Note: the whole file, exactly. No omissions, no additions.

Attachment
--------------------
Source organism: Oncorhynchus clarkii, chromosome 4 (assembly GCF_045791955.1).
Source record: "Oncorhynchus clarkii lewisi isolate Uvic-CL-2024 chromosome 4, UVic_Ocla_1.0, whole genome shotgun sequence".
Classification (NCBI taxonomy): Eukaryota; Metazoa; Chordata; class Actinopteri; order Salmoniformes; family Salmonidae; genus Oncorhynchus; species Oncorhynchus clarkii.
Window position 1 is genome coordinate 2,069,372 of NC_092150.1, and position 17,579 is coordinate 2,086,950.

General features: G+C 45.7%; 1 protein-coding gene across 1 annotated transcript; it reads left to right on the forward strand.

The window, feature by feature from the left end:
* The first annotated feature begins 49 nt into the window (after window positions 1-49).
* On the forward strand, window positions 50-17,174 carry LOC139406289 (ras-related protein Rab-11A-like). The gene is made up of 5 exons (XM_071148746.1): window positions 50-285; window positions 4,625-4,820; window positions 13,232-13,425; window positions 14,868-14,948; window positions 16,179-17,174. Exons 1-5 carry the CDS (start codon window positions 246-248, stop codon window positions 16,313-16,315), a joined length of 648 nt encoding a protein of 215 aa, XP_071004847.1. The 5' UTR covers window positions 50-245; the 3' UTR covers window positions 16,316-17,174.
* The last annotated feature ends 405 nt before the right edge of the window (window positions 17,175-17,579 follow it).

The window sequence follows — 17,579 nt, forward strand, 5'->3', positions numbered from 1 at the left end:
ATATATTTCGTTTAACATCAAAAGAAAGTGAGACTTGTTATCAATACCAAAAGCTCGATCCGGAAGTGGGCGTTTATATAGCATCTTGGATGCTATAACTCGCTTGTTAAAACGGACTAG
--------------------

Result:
Source organism: Oncorhynchus clarkii, chromosome 4 (assembly GCF_045791955.1).
Source record: "Oncorhynchus clarkii lewisi isolate Uvic-CL-2024 chromosome 4, UVic_Ocla_1.0, whole genome shotgun sequence".
Classification (NCBI taxonomy): Eukaryota; Metazoa; Chordata; class Actinopteri; order Salmoniformes; family Salmonidae; genus Oncorhynchus; species Oncorhynchus clarkii.
Window position 1 is genome coordinate 2,069,372 of NC_092150.1, and position 17,579 is coordinate 2,086,950.

General features: G+C 45.7%; 1 protein-coding gene across 1 annotated transcript; it reads left to right on the forward strand.

The window, feature by feature from the left end:
* The first annotated feature begins 49 nt into the window (after window positions 1-49).
* On the forward strand, window positions 50-17,174 carry LOC139406289 (ras-related protein Rab-11A-like). The gene is made up of 5 exons (XM_071148746.1): window positions 50-285; window positions 4,625-4,820; window positions 13,232-13,425; window positions 14,868-14,948; window positions 16,179-17,174. Exons 1-5 carry the CDS (start codon window positions 246-248, stop codon window positions 16,313-16,315), a joined length of 648 nt encoding a protein of 215 aa, XP_071004847.1. The 5' UTR covers window positions 50-245; the 3' UTR covers window positions 16,316-17,174.
* The last annotated feature ends 405 nt before the right edge of the window (window positions 17,175-17,579 follow it).

The window sequence follows — 17,579 nt, forward strand, 5'->3', positions numbered from 1 at the left end:
ATATATTTCGTTTAACATCAAAAGAAAGTGAGACTTGTTATCAATACCAAAAGCTCGATCCGGAAGTGGGCGTTTATATAGCATCTTGGATGCTATAACTCGCTTGTTAAAACGGACTAG